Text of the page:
Starting tomorrow, visitors to the Museum of Fine Arts, Boston, will have a rare opportunity to experience what usually occurs behind the scenes in conservation labs.
Before Winnie-the-Pooh was a Disney superstar, before author A. A. Milne even considered the forest adventures of a beloved bumbling bear, he was a gift to a young boy on his first birthday.
The Jacob K. Javits Convention Center on the west side of Manhattan was once among New York City’s top three bird-killing buildings.
NEW HAVEN, Conn. — At last week’s reopening of the Yale Center for British Art, Matthew Hargraves, chief curator of art collections, called its Long Gallery “one of the great undiscovered spaces of the 20th century.”
Each whaling ship that departed the northeastern United States carried a logbook aboard, in which whale hunts, shipwrecks, weather conditions, and daily sailing life were recorded.
A red chalk sketch from around 1512 CE, long believed to be a self-portrait by Leonardo da Vinci, has a glowering, bearded man’s face emerging from a swarm of brown spots. Kept safely in the vaults of the Biblioteca Reale in Turin, the portrait’s power, despite the imperfections, has even gained rumors of supposedly magical powers.
In the past year alone, members of ISIS have marred cultural treasures in Iraq and Syria, taking sledgehammers and drills to statues at the Mosul Museum and delivering numerous blows to the ancient site of Palmyra, including its 1,800-year-old Arch of Triumph.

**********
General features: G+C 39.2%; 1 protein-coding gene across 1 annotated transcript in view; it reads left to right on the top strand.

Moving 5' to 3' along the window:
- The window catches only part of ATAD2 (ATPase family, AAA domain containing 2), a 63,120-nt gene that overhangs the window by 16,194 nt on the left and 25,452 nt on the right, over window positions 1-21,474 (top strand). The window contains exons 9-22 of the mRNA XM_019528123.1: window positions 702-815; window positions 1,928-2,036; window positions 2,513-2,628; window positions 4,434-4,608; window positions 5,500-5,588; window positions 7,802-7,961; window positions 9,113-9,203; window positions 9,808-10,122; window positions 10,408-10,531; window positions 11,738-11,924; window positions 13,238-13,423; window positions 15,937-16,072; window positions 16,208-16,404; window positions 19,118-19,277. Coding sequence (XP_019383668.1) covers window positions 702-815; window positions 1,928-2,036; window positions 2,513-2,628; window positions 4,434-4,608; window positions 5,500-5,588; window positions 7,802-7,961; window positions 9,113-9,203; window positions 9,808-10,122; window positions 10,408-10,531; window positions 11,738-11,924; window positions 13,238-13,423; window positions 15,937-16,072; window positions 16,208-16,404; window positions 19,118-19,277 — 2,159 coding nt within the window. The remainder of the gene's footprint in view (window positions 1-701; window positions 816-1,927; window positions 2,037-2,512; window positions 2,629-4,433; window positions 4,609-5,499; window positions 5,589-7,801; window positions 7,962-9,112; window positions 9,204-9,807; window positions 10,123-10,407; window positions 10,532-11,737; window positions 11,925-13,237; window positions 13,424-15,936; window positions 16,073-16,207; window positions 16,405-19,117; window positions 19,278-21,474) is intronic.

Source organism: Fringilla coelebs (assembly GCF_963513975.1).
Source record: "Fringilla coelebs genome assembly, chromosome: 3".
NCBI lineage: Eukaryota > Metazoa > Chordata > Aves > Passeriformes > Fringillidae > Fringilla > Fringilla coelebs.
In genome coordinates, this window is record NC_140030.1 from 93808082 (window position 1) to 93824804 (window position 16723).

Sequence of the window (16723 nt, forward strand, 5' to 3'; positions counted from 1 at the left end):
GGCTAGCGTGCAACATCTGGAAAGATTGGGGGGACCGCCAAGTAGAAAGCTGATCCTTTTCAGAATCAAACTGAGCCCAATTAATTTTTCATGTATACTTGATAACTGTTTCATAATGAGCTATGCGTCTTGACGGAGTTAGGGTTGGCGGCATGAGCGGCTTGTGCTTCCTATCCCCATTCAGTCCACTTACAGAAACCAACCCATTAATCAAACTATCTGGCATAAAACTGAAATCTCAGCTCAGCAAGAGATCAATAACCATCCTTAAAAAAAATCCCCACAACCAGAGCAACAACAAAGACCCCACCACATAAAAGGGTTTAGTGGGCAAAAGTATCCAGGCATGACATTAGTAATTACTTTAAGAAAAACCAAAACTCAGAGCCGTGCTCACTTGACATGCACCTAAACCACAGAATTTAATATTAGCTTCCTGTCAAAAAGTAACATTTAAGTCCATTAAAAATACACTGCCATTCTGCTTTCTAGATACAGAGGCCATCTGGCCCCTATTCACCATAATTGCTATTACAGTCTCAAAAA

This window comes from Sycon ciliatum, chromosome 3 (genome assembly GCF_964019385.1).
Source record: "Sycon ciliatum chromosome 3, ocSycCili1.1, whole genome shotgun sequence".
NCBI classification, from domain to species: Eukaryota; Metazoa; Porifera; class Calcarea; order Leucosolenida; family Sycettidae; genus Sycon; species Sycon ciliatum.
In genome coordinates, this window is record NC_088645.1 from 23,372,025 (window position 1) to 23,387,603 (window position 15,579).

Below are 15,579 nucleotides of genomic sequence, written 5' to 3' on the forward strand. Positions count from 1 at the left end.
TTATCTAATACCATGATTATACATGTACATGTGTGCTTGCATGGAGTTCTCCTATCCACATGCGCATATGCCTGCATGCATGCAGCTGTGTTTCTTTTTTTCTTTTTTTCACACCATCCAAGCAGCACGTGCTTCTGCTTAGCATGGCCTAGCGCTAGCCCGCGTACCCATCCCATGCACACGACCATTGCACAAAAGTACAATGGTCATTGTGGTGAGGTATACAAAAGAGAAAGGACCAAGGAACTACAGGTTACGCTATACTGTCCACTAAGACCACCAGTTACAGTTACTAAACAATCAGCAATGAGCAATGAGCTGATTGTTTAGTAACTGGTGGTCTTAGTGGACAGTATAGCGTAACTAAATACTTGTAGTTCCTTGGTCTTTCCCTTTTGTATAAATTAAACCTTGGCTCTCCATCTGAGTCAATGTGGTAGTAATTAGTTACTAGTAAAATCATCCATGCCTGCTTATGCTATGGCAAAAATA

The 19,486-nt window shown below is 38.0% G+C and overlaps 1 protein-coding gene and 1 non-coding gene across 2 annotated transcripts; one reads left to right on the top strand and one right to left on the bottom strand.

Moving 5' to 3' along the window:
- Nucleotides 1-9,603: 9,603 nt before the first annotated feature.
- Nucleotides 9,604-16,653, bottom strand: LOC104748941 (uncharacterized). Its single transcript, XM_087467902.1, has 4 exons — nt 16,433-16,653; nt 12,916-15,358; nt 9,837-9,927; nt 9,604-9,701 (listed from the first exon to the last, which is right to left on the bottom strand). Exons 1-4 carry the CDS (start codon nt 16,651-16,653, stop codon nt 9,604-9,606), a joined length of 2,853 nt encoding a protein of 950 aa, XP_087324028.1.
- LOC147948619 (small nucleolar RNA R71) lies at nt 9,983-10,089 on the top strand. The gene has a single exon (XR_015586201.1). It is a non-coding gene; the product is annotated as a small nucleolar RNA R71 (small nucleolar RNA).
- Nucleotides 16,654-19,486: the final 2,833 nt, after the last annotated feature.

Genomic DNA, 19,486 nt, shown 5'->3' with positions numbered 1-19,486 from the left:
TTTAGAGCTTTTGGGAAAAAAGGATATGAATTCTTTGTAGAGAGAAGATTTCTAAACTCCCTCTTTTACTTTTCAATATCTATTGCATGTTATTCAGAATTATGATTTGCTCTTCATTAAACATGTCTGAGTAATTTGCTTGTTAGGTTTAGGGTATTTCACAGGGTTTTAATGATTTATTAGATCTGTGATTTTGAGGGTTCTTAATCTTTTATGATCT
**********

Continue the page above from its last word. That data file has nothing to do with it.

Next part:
Western media stories about cultural heritage destruction have recently focused on places like Syria, Iraq, and Libya.
There’s nothing like watching ISIS blow up the ancient city of Nineveh to make archaeologists, conservationists, and historians feel helpless.
A new petition against the cathedral’s restoration claims work done over the past six years has irreversibly damaged the 800-year-old building and erased centuries of the history that makes it so special.
The sprawling 19th-century cemeteries whose monuments and mausoleums dot the United States are often short on hands to preserve their heritage.
To organize the many pieces that form just one stained glass window, artists often create full-scale drawings of the final work that serve as maps for the intricate process.